August 2, 2014

Free Book Distribution Protests Proposed NYC Library Cuts

bookseeding websized Free Book Distribution Protests Proposed NYC Library CutsUrban Librarians Unite (ULU), the group that organized a mass hug for the NYPL’s Schwartzman Building and a march of zombie librarians over the Brooklyn Bridge, is at it again.

In response to New York City Mayor Bloomberg’s executive budget for 2013, which would cut $96.4 million from library funding, ULU’s  Save NYC Libraries Campaign is conducting a “book seeding campaign” in which 1500 books will be distributed to the public during the week of May 21. Each bears a permanent sticker which reads “Libraries in NYC are facing a 32% budget cut. When libraries close this could be your only access to free books.” The stickers bear both a QR code and URL for a website where citizens can sign petitions in support of library funding in New York. (Meredith Schwartz and LJ provided some of the galleys distributed.)

According to ULU, if the cuts take effect, they would result in the closure of 46 libraries, with hours drastically reduced in those left, to 2 or 3 days in Queens, and by about 50 percent in Brooklyn. The mayor and council have until June 30 to reach a decision.

“We have a whole new approach to the ‘controlled crazy’ that is our hallmark,” ULU said in a flyer asking publishers to donate materials. “We want to leave them on park benches, on the subway, in laundromats, in bars, everywhere.”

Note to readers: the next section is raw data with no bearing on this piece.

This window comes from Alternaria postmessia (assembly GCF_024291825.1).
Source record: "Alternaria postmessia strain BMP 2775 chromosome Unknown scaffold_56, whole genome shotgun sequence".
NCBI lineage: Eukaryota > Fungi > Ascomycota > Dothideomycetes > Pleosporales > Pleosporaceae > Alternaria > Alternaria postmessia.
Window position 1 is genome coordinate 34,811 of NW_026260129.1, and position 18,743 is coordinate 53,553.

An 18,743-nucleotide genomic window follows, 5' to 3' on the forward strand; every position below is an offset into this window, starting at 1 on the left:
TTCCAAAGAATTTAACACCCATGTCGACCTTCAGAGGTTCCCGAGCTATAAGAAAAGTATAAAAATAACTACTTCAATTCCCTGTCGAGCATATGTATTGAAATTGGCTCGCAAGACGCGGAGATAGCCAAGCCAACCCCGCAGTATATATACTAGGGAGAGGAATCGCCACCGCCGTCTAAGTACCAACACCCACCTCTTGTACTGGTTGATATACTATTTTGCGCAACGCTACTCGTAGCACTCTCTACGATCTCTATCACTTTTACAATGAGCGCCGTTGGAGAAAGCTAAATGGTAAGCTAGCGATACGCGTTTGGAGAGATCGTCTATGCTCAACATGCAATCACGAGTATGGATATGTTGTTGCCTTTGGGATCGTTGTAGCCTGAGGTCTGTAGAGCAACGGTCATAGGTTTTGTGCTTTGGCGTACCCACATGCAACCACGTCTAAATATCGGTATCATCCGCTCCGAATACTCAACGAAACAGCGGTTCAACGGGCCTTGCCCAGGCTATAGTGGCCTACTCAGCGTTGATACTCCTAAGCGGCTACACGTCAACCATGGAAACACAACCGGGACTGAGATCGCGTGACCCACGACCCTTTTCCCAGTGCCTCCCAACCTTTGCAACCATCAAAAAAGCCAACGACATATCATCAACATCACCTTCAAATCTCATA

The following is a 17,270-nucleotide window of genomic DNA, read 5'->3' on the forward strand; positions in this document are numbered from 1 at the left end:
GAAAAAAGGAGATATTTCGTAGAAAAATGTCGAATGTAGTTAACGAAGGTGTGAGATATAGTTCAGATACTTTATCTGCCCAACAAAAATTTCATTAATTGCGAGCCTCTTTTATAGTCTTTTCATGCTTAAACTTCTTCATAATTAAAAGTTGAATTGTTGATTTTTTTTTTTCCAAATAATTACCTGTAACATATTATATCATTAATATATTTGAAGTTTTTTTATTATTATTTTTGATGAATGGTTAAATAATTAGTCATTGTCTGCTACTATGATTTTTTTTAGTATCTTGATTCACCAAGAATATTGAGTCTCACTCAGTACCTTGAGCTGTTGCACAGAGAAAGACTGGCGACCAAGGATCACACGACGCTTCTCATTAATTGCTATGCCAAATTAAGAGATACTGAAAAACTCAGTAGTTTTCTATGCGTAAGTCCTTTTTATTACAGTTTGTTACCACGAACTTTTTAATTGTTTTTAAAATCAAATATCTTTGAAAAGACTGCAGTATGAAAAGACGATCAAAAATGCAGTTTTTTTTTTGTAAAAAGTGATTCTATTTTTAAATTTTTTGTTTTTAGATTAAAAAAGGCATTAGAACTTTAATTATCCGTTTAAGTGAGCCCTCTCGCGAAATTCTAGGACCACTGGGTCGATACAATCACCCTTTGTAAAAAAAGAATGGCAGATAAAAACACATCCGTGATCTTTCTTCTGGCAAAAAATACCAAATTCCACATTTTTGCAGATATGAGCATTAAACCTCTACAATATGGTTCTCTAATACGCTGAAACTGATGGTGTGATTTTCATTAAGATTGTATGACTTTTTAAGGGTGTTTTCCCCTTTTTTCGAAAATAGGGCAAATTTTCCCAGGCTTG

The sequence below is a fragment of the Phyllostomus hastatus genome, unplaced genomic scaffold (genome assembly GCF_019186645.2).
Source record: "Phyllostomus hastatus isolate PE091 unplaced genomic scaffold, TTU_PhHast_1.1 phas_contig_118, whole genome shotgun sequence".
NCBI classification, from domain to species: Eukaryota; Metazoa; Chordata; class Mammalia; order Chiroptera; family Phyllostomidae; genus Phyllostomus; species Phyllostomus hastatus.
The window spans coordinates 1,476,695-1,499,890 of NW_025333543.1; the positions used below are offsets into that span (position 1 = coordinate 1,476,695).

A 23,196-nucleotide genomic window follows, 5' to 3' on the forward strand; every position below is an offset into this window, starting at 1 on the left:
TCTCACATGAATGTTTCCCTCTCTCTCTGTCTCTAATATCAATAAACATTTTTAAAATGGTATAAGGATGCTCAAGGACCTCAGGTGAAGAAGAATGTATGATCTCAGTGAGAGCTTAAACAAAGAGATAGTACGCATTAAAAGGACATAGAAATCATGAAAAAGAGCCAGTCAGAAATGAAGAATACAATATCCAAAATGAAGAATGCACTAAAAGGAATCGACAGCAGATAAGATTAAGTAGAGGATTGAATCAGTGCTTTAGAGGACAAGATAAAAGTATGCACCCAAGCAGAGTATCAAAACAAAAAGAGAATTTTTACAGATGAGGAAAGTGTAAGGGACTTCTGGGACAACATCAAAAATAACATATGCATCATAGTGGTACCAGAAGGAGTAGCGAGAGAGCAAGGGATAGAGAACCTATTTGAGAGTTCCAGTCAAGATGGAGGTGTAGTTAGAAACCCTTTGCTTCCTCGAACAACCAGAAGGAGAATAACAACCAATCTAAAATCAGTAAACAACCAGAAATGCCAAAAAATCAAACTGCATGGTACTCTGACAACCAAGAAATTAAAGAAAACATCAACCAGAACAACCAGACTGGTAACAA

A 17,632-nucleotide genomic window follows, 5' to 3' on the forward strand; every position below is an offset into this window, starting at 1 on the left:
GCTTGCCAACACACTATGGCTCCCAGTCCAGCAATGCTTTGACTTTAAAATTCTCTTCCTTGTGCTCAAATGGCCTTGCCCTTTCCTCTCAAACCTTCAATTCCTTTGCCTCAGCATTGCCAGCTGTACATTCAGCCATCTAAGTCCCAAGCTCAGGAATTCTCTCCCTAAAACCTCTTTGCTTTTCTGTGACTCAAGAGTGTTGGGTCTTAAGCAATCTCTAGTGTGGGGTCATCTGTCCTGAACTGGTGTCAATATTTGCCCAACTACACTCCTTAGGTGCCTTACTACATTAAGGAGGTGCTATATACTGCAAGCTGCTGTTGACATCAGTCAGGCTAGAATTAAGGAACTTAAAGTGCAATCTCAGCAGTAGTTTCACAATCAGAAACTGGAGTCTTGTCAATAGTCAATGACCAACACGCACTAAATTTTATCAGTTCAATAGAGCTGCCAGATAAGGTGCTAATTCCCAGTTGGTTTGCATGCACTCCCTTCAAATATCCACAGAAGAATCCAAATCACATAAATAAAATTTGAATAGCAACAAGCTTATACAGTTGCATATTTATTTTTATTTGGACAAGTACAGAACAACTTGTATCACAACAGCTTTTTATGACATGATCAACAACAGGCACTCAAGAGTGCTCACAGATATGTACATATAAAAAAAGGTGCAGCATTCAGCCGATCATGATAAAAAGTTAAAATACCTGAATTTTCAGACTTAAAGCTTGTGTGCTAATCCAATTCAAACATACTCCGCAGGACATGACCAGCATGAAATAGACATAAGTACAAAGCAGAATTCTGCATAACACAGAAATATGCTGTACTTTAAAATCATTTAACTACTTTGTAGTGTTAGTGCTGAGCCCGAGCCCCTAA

In another statement the group added, “They are meant to be a surprise, a chance reading opportunity. They are also a reminder of what is at stake.”

ULU founder Christian Zabriskie is one of this year’s Library Journal Movers & Shakers.

 

Meredith Schwartz About Meredith Schwartz

Meredith Schwartz (mschwartz@mediasourceinc.com) is Senior Editor, News and Features of Library Journal.

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Comments

  1. Queens Public and Brooklyn Public are effected by the budget cuts as well, not just NYPL.

  2. Patti McCall says:

    The article clearly states that all the boroughs are affected. Christian Zabriskie works at Queens Library.

  3. Yes, but the headline says “NYPL Cuts”. It should be changed to “New York City library cuts” – I’m sorry that it’s longer but it’s what the article is about, after all.

  4. I know Christian, I’m just stating that it’s not *just* NYPL, that’s all.

  5. Alison McKenna-Miller says:

    I am an NYC librarian who happens to work for Queens Library. I love & fight for all three NYC library systems (as well as libraries everywhere), but the title to this excellent article is clearly and unfortunately misleading. This happens again and again in coverage which pertains to the libraries of New York City and it is a problem. It is unlikely that the author chose that headline–probably selected by Library Journal editors. Please, for the good of all, try to be more precise and representative. That said–keep up the quick and cool coverage!

  6. Chiming in to add my voice to the choir asking that the title be changed for accuracy. These advocacy efforts are on behalf of Queens Library, Brooklyn Public Library, and New York Public Library – three separate library systems in New York City.

  7. Title changed to reflect cuts to all NYC library systems, not just NYPL.

    – Josh Hadro, executive editor, digital for LJ